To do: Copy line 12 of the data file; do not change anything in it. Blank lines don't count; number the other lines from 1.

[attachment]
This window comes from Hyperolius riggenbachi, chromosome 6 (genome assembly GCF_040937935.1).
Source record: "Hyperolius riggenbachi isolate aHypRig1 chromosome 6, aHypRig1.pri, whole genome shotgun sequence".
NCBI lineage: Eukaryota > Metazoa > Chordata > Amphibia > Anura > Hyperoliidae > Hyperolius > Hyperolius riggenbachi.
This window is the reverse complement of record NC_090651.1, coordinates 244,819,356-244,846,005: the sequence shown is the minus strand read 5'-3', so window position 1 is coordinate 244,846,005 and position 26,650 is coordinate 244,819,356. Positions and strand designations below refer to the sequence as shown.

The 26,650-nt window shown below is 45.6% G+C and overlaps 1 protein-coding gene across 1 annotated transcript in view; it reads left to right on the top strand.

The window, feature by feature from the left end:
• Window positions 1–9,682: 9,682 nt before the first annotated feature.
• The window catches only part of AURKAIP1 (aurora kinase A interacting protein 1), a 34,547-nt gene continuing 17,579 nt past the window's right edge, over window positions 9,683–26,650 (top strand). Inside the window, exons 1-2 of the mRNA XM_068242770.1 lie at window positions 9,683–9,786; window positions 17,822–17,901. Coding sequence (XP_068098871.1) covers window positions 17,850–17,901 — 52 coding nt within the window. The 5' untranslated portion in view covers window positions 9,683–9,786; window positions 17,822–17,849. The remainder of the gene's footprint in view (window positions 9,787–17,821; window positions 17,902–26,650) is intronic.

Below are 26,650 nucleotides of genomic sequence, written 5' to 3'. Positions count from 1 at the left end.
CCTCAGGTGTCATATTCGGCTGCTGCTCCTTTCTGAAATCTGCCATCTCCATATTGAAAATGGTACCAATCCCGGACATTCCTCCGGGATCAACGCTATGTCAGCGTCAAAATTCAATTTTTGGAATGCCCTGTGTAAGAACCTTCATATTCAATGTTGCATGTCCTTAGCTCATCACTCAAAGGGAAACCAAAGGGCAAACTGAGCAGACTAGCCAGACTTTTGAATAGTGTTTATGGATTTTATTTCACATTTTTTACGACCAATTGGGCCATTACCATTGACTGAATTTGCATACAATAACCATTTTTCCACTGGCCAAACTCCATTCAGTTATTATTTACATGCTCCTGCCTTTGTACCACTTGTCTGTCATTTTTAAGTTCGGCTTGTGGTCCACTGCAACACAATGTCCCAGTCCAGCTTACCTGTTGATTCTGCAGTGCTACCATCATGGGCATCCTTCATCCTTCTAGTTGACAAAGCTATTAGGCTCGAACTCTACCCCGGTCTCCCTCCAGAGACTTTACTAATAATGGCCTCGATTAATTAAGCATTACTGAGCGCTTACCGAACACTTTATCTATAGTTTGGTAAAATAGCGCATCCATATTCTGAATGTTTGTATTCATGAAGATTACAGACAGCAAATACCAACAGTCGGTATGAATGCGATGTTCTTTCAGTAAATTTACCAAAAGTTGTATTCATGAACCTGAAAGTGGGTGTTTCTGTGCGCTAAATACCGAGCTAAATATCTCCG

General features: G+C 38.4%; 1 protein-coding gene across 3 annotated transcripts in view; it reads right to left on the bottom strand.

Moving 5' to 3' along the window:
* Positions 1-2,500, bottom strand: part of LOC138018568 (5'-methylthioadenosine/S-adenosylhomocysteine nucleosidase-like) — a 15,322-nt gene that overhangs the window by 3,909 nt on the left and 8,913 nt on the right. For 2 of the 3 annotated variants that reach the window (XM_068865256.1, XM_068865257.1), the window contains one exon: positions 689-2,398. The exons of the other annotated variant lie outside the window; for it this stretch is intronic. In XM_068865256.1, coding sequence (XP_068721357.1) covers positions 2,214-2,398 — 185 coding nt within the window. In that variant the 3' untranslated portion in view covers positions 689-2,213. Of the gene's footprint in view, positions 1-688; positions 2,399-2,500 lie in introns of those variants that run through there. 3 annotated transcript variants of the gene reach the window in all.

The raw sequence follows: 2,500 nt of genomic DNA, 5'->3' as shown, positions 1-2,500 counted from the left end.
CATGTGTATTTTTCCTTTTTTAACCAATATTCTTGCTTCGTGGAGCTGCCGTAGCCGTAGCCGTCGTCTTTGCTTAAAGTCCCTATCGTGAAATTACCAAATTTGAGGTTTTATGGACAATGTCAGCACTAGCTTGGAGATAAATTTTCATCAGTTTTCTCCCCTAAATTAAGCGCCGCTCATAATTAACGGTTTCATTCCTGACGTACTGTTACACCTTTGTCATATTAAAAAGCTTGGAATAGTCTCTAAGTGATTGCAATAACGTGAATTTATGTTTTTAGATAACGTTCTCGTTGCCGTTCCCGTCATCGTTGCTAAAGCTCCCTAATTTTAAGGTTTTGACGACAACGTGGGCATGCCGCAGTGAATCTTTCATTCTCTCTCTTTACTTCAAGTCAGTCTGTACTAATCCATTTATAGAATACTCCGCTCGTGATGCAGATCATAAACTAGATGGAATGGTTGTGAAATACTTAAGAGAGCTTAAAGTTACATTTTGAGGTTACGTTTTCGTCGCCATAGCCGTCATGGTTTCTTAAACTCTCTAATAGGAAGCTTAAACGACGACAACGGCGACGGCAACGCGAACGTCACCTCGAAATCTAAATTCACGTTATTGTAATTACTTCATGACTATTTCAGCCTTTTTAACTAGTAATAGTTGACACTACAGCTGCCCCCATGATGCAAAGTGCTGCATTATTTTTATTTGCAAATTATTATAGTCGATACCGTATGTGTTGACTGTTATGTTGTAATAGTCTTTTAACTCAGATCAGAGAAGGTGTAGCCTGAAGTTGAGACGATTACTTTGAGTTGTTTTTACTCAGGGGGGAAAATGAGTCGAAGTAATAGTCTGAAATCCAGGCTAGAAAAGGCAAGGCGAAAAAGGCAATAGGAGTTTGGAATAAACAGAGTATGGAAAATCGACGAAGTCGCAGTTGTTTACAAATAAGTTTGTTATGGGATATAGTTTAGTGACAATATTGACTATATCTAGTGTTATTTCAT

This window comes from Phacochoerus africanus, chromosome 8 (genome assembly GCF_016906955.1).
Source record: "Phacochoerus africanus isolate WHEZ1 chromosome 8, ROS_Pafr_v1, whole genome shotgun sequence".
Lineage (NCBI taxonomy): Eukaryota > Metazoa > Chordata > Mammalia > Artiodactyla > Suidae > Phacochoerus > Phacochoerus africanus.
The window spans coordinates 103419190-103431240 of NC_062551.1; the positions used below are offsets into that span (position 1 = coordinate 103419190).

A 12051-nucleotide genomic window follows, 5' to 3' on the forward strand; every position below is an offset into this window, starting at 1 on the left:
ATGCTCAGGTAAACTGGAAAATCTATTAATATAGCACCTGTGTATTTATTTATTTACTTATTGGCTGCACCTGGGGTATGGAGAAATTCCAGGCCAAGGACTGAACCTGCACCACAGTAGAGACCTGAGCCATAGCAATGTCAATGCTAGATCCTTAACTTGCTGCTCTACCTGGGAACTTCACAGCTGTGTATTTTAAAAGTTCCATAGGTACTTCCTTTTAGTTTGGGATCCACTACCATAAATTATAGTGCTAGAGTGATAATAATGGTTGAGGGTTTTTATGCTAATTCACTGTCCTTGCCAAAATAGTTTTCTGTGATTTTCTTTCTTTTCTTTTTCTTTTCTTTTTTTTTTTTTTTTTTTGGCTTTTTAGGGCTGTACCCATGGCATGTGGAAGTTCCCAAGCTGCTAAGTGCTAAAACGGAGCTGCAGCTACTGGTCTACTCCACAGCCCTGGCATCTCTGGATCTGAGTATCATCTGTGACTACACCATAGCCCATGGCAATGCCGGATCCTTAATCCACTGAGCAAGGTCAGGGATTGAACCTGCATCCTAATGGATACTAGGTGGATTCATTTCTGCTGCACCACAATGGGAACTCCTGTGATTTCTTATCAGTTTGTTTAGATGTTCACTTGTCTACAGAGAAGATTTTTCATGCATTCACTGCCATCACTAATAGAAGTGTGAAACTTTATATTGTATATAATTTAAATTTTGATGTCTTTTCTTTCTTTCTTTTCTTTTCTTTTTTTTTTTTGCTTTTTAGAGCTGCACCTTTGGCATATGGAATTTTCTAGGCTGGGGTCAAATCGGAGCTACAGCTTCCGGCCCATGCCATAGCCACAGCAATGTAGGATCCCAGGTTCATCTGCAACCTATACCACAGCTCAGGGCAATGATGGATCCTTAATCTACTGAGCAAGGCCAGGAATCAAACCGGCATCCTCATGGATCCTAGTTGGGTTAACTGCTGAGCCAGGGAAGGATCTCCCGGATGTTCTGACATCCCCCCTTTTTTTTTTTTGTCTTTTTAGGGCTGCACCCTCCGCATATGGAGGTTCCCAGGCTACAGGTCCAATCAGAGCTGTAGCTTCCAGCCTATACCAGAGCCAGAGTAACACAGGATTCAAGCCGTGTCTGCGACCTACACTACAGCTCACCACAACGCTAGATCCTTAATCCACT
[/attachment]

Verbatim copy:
Moving 5' to 3' along the window: